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Financial Facelift

Playing it smart to keep lifestyle up to par Add to ...

With his contract job in financial services over and his 60th birthday approaching, Mark naturally wonders what would happen to the family finances if he did not look for another job but instead retired, perhaps doing a bit of consulting as the opportunity arose.

After all, he and his wife Antonia have substantial savings and no debts. Their two older children have graduated from university and moved out on their own; the younger is finishing up her first year of college. Antonia, who is 55, stayed home to take care of the children. Now that they’re grown, the couple would like to spend more time travelling, Mark writes in an e-mail.

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They have no company pensions. Mark wonders whether they should begin collecting Canada Pension Plan benefits at age 60. He is concerned they might be too heavily invested in stocks. Most of all, he wonders whether he can retire without having to rein in their comfortable lifestyle.

“Our target monthly cash income is $6,500-$7,000, which includes a provision for travel and winters in the sun,” he writes. They want to keep two cars at least for the next five years and not be forced to downsize their Mississauga, Ont., home for at least 10 years.

“We’re open to moving to a lower-cost real estate market around the GTA perimeter but are waiting to see where our kids appear to be settling,” he adds.

We asked Warren Baldwin, regional vice-president of T.E. Wealth in Toronto, to look at Mark and Antonia’s situation.

What the expert says

Although they have $1,053,000 in financial assets, Mark and Antonia’s savings appear modest compared to their expectations for how they will live in retirement, Mr. Baldwin says.

“Making ends meet may present a challenge for this couple.”

Looming on the horizon is the capital gains tax they will have to pay when they begin liquidating their bank shares, which they have held for many years. Based on the current stock price, the taxable portion of the capital gain is $187,000.

“If this income is triggered in a year (or over several years) when Mark’s marginal tax bracket is even as low as 35 per cent, the tax bill could reach $65,000,” Mr. Baldwin notes.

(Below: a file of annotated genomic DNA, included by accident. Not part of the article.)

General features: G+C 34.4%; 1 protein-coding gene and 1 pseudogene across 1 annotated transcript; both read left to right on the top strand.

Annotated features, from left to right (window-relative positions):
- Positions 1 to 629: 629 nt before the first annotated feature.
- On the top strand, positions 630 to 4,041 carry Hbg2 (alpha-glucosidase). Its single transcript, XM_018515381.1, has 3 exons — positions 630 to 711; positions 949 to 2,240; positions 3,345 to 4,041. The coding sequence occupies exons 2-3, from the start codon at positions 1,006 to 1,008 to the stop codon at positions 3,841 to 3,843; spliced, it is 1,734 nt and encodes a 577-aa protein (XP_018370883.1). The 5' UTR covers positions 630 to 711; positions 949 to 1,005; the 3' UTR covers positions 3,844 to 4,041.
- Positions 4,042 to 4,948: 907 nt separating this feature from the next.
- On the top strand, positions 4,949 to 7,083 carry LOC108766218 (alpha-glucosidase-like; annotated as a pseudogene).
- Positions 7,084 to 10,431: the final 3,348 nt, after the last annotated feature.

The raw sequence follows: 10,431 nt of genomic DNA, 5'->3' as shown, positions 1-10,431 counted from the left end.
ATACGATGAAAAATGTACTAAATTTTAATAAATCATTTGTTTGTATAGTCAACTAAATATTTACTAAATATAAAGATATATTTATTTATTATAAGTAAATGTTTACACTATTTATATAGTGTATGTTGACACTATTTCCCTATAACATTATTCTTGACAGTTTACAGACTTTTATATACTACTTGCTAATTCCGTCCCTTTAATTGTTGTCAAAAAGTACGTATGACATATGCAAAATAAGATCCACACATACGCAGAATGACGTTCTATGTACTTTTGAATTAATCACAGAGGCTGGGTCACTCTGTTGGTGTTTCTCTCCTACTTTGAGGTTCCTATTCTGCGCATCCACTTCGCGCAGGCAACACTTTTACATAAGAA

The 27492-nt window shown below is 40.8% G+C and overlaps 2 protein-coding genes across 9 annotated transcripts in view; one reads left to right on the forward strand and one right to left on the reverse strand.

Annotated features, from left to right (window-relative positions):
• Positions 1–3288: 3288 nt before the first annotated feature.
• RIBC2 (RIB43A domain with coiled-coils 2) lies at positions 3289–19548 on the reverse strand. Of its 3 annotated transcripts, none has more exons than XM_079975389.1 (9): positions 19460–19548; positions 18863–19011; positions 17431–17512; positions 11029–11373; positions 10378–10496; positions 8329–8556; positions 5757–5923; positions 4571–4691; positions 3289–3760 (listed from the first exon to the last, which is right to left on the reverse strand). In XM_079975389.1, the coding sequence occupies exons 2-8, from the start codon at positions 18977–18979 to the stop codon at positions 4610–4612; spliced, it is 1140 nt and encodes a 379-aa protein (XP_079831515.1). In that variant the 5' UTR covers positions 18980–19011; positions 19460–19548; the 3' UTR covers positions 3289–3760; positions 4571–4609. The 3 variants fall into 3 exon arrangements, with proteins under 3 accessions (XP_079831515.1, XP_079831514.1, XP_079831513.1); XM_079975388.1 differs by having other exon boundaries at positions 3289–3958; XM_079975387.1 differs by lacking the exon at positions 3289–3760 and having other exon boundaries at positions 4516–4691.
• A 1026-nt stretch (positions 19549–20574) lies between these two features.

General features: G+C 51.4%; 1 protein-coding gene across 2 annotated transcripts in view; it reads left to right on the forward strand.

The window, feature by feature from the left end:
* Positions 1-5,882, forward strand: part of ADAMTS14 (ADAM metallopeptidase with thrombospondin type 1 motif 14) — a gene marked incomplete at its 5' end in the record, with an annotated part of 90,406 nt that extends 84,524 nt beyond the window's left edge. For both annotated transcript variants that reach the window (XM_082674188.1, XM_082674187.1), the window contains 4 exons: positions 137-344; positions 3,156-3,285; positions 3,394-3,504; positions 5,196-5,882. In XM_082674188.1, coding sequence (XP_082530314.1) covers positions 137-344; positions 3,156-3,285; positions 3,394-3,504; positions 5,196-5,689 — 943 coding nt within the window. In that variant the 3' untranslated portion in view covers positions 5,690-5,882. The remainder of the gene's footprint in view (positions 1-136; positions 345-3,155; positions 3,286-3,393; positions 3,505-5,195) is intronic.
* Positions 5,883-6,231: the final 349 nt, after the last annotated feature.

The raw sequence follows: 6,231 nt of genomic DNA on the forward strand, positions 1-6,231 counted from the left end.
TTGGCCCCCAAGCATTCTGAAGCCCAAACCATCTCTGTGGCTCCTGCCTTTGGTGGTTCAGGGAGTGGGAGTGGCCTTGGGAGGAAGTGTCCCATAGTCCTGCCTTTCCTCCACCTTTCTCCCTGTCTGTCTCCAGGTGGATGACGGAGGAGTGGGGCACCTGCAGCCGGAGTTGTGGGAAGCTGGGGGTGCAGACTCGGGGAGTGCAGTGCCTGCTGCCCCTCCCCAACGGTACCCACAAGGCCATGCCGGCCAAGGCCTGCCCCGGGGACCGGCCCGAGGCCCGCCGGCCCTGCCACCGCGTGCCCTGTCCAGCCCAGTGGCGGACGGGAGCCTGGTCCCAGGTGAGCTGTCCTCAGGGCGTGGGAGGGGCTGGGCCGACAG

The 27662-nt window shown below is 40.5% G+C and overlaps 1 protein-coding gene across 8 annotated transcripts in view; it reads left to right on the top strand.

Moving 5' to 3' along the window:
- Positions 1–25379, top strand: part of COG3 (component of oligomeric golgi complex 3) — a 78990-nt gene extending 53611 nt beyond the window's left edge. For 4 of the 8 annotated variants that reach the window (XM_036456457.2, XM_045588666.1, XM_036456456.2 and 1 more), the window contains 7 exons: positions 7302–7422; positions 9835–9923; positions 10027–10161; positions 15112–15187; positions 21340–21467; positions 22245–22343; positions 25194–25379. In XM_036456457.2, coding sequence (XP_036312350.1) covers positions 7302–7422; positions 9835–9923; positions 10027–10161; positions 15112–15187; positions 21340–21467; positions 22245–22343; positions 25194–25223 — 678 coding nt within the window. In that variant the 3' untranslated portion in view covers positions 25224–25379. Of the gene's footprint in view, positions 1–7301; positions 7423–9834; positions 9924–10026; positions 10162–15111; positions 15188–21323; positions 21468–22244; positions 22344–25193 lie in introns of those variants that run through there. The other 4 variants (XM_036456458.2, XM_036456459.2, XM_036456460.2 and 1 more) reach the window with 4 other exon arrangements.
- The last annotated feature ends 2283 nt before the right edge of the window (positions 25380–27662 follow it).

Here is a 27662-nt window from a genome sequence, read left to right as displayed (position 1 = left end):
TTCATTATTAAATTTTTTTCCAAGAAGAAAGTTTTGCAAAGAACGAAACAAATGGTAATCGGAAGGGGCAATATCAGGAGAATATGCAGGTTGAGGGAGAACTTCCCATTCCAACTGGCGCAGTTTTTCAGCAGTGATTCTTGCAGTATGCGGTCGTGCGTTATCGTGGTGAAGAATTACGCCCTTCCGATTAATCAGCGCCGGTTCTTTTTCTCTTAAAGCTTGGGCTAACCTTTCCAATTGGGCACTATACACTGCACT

By the time Antonia is age 65, they will be getting $23,280 a year in CPP and OAS benefits in 2012 dollars, the planner says (CPP at age 60 of $8,040 for him and $2,280 for her and OAS at age 65 of $6,480 each). Their target income for the first 10 years of retirement is at least $78,000 a year after tax, declining to $72,000 thereafter.

Mr. Baldwin looks at two different situations, one in which they keep the house and a second in which they sell it in 10 years and downsize, netting $300,000 in non-inflated dollars. He assumes a growth rate on their investments of 5 per cent a year and an inflation rate of 2 per cent. With inflation, their expenses will be $87,768 by the time Antonia is 65 against pension income (indexed for inflation) of $28,400, leaving a shortfall of roughly $60,000 to come from income and withdrawals of capital from their investments.

“With no funds from downsizing of their property, they exhaust their assets by his age 79 in 19 years.” To stretch their money to her age 90 and still keep their home, they would have to pare their lifestyle expenses to $58,231 a year.

In the second scenario, where they sell their home after 10 years and downsize, adding $300,000 to their capital, they run out of savings by the time he is 86 and she is 81. To stretch their savings to her age 90, they would need to limit their lifestyle spending to $65,970 a year in 2012 dollars.

The best approach, Mr. Baldwin says, is to see whether they can pare their long-term expenses while at the same time earning some income for a few more years. The extra income would help cover their expenses and pay some of the capital gains tax they will owe as they sell stock and shift to a more balanced portfolio. As well, additional earning years will create RRSP room; using some of the earnings to contribute to an RRSP could help offset the capital gains tax bill.

He recommends they shift their investments gradually so that they have 40 per cent to 50 per cent of their holdings in fixed income and the equity position divided equally among Canada, the United States and international using a low-cost mix of assets such as institutional pooled funds or exchange-traded funds.

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Client situation



The people:



Mark, 59, and Antonia, 55



The problem:



Now that Mark is out of work and nearing 60, can they afford for him to retire without sacrificing lifestyle?



The plan:



Either pare spending or work for a few more years, using RRSP room to help offset the big future capital gain tax on their investments.



The payoff:



A sustainable retirement plan that doesn’t have them fretting about how to make ends meet.





Monthly net income (from investments):



$2,000.



Assets:



Cash $11,000; stocks $492,000; other $27,000; TFSAs $20,200; his RRSP $220,000; her RRSP $283,000; RESP for youngest child $29,000; residence $600,000. Total: $1.68 million.



Monthly disbursements:



Property tax $360; utilities $355; maintenance $200; car lease $535; car insurance $360; fuel, maintenance $450; groceries $700; clothing $200; charitable $500; vacation and travel $1,000; other $500; discretionary (alcohol, tobacco, beauty, dining out, entertainment, sports, hobbies) $760; health care (dentists, life insurance) $220; telecommunication, cable $260. Total: $6,400.



Liabilities:



None except for monthly car lease payments.



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